Florida’s largest road project in half a century was given a green light Wednesday, after the House voted to send a bill creating three new toll roads to Gov. Ron DeSantis for approval.
Overcoming opposition from environmental groups and questions about whether the roads were needed, the House voted 76-36 to start the ball rolling on creating one new toll road and extending one new one.
The bill would extend the Suncoast Parkway to Georgia, extend Florida’s Turnpike to the Suncoast, and build a new toll road from the Naples area toward Interstate 4 near Orlando. Construction would begin in 2022 and be finished by 2030.
No studies have been done about whether the roads are needed, while basic questions about the projects are to be sorted out later.
But the bill was a top priority for Senate President Bill Galvano, R-Bradenton, who said it will help rural parts of the state left behind by the last decade of economic expansion.
Others accused lawmakers of merely giving a handout to special interests. The idea for the projects came from the Florida Transportation Builders Association and the Florida Chamber of Commerce, and at least two billionaires own massive tracts of land near the potential path of one of the roads.
Because it was a Galvano priority, lawmakers treated the bill like a bargaining chip in the final two weeks of the legislative session.
In apparent exchange for supporting the project, senators approved sweeping changes to the state’s healthcare landscape that were a priority for House Speaker José Oliva, R-Miami Lakes.
Senators voted on the road bill last week, with little discussion or debate, and only one, Jose Javier Rodriguez, D-Miami, voting against it.
On Wednesday, House members put up more of a fight than their Senate counterparts, and that fact wasn’t lost on Democratic representatives Wednesday.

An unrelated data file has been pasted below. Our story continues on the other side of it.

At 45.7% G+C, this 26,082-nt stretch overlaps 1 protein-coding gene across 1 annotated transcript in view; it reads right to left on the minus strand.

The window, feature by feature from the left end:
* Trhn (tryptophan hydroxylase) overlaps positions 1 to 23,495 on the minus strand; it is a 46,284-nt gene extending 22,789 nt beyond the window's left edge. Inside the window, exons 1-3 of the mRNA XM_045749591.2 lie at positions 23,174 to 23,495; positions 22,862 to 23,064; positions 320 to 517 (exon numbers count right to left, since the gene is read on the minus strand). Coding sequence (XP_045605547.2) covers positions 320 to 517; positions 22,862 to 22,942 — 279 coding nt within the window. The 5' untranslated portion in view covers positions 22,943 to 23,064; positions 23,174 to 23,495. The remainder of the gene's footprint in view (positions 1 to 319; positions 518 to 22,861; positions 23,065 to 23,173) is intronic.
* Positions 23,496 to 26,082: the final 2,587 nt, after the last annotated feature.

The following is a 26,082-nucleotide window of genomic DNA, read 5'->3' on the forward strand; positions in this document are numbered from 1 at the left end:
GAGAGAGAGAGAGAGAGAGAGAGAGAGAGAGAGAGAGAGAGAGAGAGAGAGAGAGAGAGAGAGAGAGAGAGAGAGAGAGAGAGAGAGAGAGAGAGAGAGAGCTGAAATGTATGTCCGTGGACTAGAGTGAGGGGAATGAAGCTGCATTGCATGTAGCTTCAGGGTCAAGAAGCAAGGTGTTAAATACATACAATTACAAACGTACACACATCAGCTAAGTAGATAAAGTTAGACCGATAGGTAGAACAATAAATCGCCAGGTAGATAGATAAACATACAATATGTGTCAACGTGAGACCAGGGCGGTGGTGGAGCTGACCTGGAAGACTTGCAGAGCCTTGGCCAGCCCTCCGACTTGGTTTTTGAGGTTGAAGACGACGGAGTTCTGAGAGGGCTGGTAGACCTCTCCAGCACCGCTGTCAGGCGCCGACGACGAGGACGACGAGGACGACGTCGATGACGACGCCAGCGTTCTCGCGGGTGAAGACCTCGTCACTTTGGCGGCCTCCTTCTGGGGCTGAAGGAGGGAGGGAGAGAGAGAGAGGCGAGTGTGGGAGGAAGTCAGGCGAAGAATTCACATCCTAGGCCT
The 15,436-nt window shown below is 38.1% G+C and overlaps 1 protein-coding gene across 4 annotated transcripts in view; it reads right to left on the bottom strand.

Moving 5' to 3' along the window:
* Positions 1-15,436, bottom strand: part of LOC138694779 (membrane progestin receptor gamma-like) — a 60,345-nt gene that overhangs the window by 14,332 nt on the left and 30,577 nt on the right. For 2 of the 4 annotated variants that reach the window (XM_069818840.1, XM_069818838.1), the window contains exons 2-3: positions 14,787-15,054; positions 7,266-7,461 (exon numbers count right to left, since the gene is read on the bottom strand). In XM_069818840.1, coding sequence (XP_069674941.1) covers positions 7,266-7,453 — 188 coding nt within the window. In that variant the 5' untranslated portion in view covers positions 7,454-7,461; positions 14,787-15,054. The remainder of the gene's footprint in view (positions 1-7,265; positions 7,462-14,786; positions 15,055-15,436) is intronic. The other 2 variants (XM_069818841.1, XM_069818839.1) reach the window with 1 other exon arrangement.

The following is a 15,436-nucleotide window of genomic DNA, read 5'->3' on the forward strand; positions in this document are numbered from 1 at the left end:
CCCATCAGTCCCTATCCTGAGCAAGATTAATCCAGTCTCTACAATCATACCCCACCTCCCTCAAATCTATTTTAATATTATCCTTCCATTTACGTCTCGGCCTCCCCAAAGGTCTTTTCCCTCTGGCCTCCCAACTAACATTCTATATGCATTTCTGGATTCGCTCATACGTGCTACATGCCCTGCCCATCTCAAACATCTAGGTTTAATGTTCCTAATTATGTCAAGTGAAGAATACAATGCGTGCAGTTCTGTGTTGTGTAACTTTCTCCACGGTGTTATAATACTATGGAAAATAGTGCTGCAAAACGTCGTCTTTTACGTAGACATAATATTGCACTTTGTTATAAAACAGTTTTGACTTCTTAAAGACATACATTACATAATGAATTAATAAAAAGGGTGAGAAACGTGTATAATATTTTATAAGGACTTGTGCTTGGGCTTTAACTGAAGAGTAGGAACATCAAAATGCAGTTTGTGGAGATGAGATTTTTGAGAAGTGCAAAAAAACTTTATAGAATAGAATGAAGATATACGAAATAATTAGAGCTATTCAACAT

“My colleagues have their marching orders,” Rep. Delores Hogan Johnson, D-Fort Pierce, said. “But I pray for them and I pray for us.”
But some lawmakers seemed confused about the bill. Unlike most bills, this one only had one committee stop before making it to the House floor. That meant few representatives had a chance to publicly review the proposals.
Rep. Joseph Geller, D-Aventura, didn’t know whether the Legislature would get a chance in the future to have a final say on the projects.
“It was honestly confusing as to whether we get to vote [again],” Geller told his colleagues, before voting for the bill.
Lawmakers are not expected to have another chance to vote on the projects.
If DeSantis signs the bill, the Florida Department of Transportation will manage the projects and have final say over whether the roads become reality.
The bill creates three new task forces for each project made up of state and local officials, plus one member from an environmental organization.
The task forces would meet publicly and study the need for the roads and environmental concerns, but their work is only advisory. Where the roads would go, how much they would cost and how they’d be financed would be up to state transportation officials.
The bill says the transportation department has to adhere to the task force’s recommendations only “to the maximum extent feasible.”
Environmental groups like the Sierra Club and 1000 Friends of Florida argued against the bill during its Senate committee hearings, claiming the roads would disrupt the habitat of the Florida panther and become a recipe for sprawl.
The bill doesn’t just create roads, but adds water, sewer and broadband Internet infrastructure as well, which are the building blocks of any development.
“This is why Floridians are so cynical about government,” Jonathan Webber, deputy director of Florida Conservation Voters, said in a statement after Wednesday’s vote. “Legislative leaders let billionaire landowners and high-powered lobbying groups treat taxpayer dollars like their personal piggy bank.”
Even if the roads are never built, the bill is a win for road builders and engineers. In three years, the bill moves $135 million in general revenue, which pays for schools and local projects, into the state’s transportation trust fund, which goes into road projects and where the money is likely to stay.